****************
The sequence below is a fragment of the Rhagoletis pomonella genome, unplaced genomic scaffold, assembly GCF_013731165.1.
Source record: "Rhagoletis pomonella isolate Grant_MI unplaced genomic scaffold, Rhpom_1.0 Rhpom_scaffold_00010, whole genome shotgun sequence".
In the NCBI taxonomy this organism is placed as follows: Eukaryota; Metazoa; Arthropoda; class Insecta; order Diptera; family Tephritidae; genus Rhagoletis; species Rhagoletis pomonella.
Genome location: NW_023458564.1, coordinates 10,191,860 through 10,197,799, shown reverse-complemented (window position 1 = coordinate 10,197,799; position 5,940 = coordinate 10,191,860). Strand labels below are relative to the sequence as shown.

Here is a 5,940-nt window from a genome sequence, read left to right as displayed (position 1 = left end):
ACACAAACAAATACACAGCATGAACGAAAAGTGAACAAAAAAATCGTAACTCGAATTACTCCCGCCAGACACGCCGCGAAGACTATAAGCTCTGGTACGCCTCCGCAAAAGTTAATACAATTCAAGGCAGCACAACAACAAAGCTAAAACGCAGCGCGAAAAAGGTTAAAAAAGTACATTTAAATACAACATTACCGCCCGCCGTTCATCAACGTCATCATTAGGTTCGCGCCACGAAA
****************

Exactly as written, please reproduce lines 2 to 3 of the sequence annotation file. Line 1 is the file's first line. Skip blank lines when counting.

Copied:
Source record: "Rhagoletis pomonella isolate Grant_MI unplaced genomic scaffold, Rhpom_1.0 Rhpom_scaffold_00010, whole genome shotgun sequence".
In the NCBI taxonomy this organism is placed as follows: Eukaryota; Metazoa; Arthropoda; class Insecta; order Diptera; family Tephritidae; genus Rhagoletis; species Rhagoletis pomonella.